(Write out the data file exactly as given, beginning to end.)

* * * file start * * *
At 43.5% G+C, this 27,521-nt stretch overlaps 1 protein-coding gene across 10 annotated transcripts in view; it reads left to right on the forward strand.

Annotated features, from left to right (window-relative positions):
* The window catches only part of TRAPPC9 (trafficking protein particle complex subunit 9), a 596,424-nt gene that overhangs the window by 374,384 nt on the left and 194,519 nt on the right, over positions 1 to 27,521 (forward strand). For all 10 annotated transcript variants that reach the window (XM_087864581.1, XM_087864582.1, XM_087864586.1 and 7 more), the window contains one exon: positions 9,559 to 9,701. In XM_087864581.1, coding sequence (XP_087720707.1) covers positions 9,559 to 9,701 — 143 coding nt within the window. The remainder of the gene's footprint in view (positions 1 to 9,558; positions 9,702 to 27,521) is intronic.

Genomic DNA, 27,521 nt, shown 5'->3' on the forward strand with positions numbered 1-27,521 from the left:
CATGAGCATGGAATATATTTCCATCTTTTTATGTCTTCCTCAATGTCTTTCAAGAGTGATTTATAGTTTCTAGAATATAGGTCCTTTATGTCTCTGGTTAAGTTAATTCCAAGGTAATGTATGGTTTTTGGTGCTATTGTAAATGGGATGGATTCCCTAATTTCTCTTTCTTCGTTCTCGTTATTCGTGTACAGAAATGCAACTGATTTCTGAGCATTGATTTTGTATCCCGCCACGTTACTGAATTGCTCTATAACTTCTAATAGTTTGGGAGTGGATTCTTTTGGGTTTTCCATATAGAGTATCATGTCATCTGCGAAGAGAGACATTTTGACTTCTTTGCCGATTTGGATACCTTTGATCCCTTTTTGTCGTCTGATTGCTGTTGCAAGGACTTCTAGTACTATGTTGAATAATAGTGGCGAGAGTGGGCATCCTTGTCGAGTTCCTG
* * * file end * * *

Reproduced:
At 43.5% G+C, this 27,521-nt stretch overlaps 1 protein-coding gene across 10 annotated transcripts in view; it reads left to right on the forward strand.

Annotated features, from left to right (window-relative positions):
* The window catches only part of TRAPPC9 (trafficking protein particle complex subunit 9), a 596,424-nt gene that overhangs the window by 374,384 nt on the left and 194,519 nt on the right, over positions 1 to 27,521 (forward strand). For all 10 annotated transcript variants that reach the window (XM_087864581.1, XM_087864582.1, XM_087864586.1 and 7 more), the window contains one exon: positions 9,559 to 9,701. In XM_087864581.1, coding sequence (XP_087720707.1) covers positions 9,559 to 9,701 — 143 coding nt within the window. The remainder of the gene's footprint in view (positions 1 to 9,558; positions 9,702 to 27,521) is intronic.

Genomic DNA, 27,521 nt, shown 5'->3' on the forward strand with positions numbered 1-27,521 from the left:
CATGAGCATGGAATATATTTCCATCTTTTTATGTCTTCCTCAATGTCTTTCAAGAGTGATTTATAGTTTCTAGAATATAGGTCCTTTATGTCTCTGGTTAAGTTAATTCCAAGGTAATGTATGGTTTTTGGTGCTATTGTAAATGGGATGGATTCCCTAATTTCTCTTTCTTCGTTCTCGTTATTCGTGTACAGAAATGCAACTGATTTCTGAGCATTGATTTTGTATCCCGCCACGTTACTGAATTGCTCTATAACTTCTAATAGTTTGGGAGTGGATTCTTTTGGGTTTTCCATATAGAGTATCATGTCATCTGCGAAGAGAGACATTTTGACTTCTTTGCCGATTTGGATACCTTTGATCCCTTTTTGTCGTCTGATTGCTGTTGCAAGGACTTCTAGTACTATGTTGAATAATAGTGGCGAGAGTGGGCATCCTTGTCGAGTTCCTG